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Impact - March 2011

Mayor runs with CUF recommendations to support immigrant entrepreneurs

Today, the Mayor announced three new steps to make it easier for immigrant-owned businesses to start and grow in New York City. All three mayoral initiatives were heavily influenced by the Center.

Tags: economic growth entrepreneurship immigrants

When the Center published its landmark World of Opportunity study in 2007 about the catalytic impact of immigrant entrepreneurs across the five boroughs, we noted that immigrant entrepreneurs weren't really on the radar of city economic development officials and that most of the city's small business services weren't reaching immigrant communities. Since then, however, the Bloomberg administration has shown great leadership on this issue. Today, the Mayor announced (PDF) three new steps to make it easier for immigrant-owned businesses to start and grow in New York City. All three mayoral initiatives were heavily influenced by the Center, which has provided input to city agencies in recent months, and the city's press release includes data from our report showing that nearly half of the city's self employed workers are foreign borm. 

The three new initiatives are:

  • A business plan competition for innovative strategies to provide assistance to immigrant entrepreneurs, which will be a joint-effort of the city's Economic Development Corporation (EDC) and the Deutsche Bank Americas Foundation.
  • New, free NYC Business Solution courses in Chinese, Korean, Spanish, and Russian.
  • A business expo to showcase locally-based immigrant food manufacturing businesses and link them to consumers nationwide.

The proposals echo the suggestions from our World of Opportunity report. For instance:

  • We called on the city to develop a "new framework for providing business services to immigrants," since we documented that few of the existing small business assistance programs are reaching immigrant entrepreneurs. We urged the city to create "a new set of specially-tailored mechanisms for serving immigrant communities that take into account the limitations of traditional government run programs and the different cultural norms and practices of those communities."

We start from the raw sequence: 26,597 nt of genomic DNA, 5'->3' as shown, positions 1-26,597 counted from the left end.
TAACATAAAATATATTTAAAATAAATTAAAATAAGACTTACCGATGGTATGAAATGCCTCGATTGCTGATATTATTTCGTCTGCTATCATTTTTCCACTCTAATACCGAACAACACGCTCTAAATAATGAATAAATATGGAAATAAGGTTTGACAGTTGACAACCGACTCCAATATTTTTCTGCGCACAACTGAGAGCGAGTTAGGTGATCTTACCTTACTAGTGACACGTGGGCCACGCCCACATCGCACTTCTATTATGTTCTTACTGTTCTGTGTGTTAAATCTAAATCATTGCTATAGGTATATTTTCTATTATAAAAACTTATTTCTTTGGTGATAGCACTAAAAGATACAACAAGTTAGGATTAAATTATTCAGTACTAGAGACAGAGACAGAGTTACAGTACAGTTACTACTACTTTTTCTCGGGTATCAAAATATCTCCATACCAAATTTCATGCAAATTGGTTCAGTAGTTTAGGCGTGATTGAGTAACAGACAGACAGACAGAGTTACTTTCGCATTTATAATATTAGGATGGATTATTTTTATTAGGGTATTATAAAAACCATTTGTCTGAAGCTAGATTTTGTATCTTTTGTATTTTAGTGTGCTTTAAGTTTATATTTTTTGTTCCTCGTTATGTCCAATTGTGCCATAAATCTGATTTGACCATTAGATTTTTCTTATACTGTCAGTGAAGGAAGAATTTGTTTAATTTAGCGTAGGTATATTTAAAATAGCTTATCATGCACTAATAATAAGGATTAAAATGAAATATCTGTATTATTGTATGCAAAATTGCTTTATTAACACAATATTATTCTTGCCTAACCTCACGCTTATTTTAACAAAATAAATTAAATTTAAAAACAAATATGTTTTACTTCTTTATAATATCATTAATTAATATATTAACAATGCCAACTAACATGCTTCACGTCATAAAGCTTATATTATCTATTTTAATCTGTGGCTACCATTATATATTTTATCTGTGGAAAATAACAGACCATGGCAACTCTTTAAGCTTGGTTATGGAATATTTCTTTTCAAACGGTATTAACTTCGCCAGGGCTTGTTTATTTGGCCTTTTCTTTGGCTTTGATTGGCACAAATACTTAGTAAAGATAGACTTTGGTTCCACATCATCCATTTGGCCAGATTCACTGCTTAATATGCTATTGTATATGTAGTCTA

• We recommended that city economic development agencies "partner with local organizations that have credibility in immigrant communities." We noted that while "countless numbers of legal immigrants will never seek assistance from a government-run center—and that many won't set foot into a nonprofit organization they don't trust, many immigrants are eager to work with organizations that are based in their own community, have staff that speak their language."
  • We recommended that the city "initiate a major new initiative to help local immigrant-run businesses export their products beyond the five boroughs." We noted: "A major opportunity for economic growth lies with the scores of businesses that manufacture unique ethnic products or import foreign goods for distribution. Many of these firms could easily expand their operations—and create new jobs—by exporting their goods and services to other parts of the country that have emerging immigrant populations but few ethnic businesses of their own. With minimal support, some of the city's small immigrant-run firms might become the next Goya or Golden Krust. EDC should create a new initiative to actively target these businesses and provide resources to help them develop the expertise and capacity to export into new markets."

Read the New York Times' coverage of the Mayor's proposals here.